To His Coy Mistress Analysis by Andrew Marvell

This article is an analysis of To His Coy Mistress by Andrew Marvell.

Summary of To His Coy Mistress

In this poem the speaker talks to the object of his affections who is being ’coy’ (shy) towards his sexual advances.

He explains how much he loves her, and try to convince her to sleep with him by reminding her that life is short and soon they will be dead!

To His Coy Mistress Analysis

Stanza 1
Had we but world enough, and time,
This coyness, lady, were no crime.
We would sit down, and think which way
To walk, and pass our long love's day.
Thou by the Indian Ganges' side
Shouldst rubies find; I by the tide
Of Humber would complain. I would
Love you ten years before the flood,
And you should, if you please, refuse
Till the conversion of the Jews.
The word 'Had' emphases the speaker's whole point in the poem - that they don't have time to waste.

He explains that if they had all the time in the world he would be perfectly happy to wait, and for her to be 'coy'.

"Rubies" He emphasizes his love by suggesting that she deserves precious gems.
My vegetable love would grow
Vaster than empires, and more slow;
An hundred years should go to praise
Thine eyes, and on thy forehead gaze;
Two hundred to adore each breast,
But thirty thousand to the rest;
An age at least to every part,
And the last age should show your heart.
For, lady, you deserve this state,
Nor would I love at lower rate.
If they had time his love would grow bigger than empires.

Here the speaker over-exaggerates how long it would take him to appreciate each part of her body for the time it deserves.

The rhyme at the end of the stanza emphasizes that the lady deserves to be loved and adored for the amount of time mentioned above.

Stanza 2
But at my back I always hear
Time's winged chariot hurrying near:
And yonder all before us lie
Deserts of vast eternity.
Thy beauty shall no more be found;
Nor, in thy marble vaults, shall sound
My echoing song; then worms shall try
That long-preserved virginity,
And your quaint honour turn to dust,
And into ashes all my lust:
The grave's a fine and private place,
But none, I think, do there embrace.
The tone in this stanza changes as the poet personifies time as something that is quickly and dangerously chasing everyone.

The phrase 'Deserts of vast eternity' emphasizes that life is short and after it there is nothing.

The line 'Thy beauty shall no more be found' reminds his love that she won't always be beautiful and have him chasing after her, so she should make the most of it while it lasts.

If she doesn't sleep with him soon she will be dead and the only things to benefit from her virginity that she has kept for so long will be worms that eat her dead body (lovely...)

The words 'long-preserved' and 'quaint' suggest impatience on the part of the speaker.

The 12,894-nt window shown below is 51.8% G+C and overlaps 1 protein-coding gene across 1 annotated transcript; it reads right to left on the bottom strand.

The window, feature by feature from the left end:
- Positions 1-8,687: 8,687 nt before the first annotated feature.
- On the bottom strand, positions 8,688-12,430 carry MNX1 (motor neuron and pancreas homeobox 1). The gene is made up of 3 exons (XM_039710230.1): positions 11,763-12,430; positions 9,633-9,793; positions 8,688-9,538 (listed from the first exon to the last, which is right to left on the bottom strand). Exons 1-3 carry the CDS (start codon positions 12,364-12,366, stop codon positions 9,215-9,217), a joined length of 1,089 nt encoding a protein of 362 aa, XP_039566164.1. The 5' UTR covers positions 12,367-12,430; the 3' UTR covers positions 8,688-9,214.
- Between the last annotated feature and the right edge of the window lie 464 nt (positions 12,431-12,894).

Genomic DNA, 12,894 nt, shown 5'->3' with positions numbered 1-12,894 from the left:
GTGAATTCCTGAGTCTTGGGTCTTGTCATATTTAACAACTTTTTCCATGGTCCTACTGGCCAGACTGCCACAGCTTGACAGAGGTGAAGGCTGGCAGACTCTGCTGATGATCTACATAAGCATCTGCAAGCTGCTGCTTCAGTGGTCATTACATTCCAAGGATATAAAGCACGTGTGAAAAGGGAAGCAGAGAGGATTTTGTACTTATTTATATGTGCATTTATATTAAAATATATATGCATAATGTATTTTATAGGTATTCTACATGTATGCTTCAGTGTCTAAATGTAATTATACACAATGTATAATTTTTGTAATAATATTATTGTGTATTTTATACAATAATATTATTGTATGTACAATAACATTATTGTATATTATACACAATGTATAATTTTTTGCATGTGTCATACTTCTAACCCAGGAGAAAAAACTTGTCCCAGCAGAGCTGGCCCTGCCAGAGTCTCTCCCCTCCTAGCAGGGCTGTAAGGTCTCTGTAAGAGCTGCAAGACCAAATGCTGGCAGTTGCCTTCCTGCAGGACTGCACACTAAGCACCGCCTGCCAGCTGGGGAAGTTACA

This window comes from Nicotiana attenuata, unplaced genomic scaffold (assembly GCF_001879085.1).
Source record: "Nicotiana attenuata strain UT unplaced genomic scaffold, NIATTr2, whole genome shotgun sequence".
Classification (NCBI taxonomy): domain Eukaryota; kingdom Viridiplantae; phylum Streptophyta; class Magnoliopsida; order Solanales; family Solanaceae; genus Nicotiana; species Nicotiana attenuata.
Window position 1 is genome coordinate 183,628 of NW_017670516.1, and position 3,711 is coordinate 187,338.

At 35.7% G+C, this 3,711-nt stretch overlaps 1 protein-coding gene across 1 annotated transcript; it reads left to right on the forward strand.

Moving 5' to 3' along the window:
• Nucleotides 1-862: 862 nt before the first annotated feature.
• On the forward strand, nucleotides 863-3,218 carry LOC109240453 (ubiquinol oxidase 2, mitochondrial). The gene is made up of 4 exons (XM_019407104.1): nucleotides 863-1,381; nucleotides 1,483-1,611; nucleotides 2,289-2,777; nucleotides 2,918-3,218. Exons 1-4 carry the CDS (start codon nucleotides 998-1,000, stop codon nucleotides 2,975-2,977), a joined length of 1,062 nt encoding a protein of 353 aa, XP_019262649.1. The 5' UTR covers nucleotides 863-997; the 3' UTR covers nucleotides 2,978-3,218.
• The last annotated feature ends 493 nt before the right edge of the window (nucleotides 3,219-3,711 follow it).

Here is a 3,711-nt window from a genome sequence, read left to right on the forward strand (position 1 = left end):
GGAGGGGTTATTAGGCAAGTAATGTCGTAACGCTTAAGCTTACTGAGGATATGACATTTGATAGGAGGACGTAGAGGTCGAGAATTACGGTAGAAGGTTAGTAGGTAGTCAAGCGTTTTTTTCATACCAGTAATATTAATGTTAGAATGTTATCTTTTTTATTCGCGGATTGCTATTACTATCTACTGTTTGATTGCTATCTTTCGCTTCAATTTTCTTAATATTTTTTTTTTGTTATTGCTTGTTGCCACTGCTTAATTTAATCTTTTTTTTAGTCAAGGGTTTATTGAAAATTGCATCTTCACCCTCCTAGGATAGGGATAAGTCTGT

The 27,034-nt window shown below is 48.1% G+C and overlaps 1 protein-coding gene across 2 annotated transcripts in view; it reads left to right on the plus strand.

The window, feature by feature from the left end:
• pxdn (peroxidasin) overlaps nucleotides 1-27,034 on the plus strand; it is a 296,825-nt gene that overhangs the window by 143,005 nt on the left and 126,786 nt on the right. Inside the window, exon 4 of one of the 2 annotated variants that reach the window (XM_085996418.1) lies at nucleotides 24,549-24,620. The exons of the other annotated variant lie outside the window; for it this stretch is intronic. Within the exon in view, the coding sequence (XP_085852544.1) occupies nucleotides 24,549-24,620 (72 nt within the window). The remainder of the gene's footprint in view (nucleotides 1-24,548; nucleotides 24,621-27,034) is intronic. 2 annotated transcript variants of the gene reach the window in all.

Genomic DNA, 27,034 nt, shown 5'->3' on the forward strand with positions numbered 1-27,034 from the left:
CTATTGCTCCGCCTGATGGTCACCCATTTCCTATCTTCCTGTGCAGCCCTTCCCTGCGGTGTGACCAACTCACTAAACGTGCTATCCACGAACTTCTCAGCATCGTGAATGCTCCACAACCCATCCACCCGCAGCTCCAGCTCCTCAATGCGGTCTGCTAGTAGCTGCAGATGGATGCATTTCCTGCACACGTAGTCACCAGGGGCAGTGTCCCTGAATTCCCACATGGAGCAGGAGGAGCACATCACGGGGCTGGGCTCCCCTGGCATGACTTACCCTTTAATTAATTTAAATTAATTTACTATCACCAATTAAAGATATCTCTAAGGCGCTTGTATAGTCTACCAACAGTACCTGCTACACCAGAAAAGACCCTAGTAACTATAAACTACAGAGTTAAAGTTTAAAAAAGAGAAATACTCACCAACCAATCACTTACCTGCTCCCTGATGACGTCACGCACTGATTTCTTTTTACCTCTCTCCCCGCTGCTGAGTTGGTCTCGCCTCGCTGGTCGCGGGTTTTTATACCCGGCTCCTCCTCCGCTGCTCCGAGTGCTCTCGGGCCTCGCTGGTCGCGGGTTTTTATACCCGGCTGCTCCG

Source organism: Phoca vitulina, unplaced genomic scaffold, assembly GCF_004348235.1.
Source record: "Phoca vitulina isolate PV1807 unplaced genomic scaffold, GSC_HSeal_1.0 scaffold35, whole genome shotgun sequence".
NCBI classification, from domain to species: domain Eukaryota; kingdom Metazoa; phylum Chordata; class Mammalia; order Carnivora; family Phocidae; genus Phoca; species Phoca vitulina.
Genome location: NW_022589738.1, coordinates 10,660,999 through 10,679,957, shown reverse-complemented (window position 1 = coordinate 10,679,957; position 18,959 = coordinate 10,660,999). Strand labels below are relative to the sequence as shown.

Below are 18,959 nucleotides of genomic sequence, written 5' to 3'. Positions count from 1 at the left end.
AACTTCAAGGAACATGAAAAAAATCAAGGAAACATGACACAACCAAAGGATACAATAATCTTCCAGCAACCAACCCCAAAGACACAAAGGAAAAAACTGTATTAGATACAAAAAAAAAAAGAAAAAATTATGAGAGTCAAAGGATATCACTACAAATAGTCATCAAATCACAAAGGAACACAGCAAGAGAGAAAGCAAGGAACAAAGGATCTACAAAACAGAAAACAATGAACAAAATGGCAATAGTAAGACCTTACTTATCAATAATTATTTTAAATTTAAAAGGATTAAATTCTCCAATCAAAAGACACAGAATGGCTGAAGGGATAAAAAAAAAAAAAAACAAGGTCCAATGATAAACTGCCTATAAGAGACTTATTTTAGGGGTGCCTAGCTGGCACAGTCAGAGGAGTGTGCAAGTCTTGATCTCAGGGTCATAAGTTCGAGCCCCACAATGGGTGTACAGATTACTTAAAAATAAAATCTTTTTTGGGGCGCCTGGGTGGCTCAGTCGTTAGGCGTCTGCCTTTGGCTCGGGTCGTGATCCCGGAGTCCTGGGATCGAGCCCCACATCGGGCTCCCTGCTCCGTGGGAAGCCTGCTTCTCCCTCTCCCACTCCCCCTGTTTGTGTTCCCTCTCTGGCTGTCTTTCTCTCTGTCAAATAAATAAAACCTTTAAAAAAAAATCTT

Stanza 3
Now therefore, while the youthful hue
Sits on thy skin like morning dew,
And while thy willing soul transpires
At every pore with instant fires,
Now let us sport us while we may,
And now, like amorous birds of prey,
Rather at once our time devour
Than languish in his slow-chapped power.
After thinking about death the first word of this stanza brings us back to the present moment (and the opportunities it presents that shouldn't be wasted ...)

Simile here emphasises the woman's youth and beauty (which as we know won’t last long apparently)

The word 'sport us' choices emphasises that they should have fun while they can.

The poet uses a simile to remind us that reproduction is a part of life for all animals.

The rhyming couplets and personification of time 'his slow-chapped power' here suggest that they should have sex now before time takes away their ability to.
Let us roll all our strength, and all
Our sweetness, up into one ball;
And tear our pleasure with rough strife
Through the iron gates of life:
Thus, though we cannot make our sun
Stand still, yet we will make him run.
The poet uses 'our' to emphasise that they are in this together, and uses positive adjectives to make sex sound appealing and ‘sweet'.

The poet finally stops tiptoeing around it and describes having sex.

To His Coy Mistress Analysis

The very odd word 'tear' and 'rough' choices here, in opposition to the adjectives at the start of the stanza.

The personification of the sun as running here suggests that because the poet Is not able to stop time and death they should make sure that they are enjoying that time they have left. So yeah basically sex is the answer to the problem of death. It's not a brilliant argument, but you got to admire his determination...


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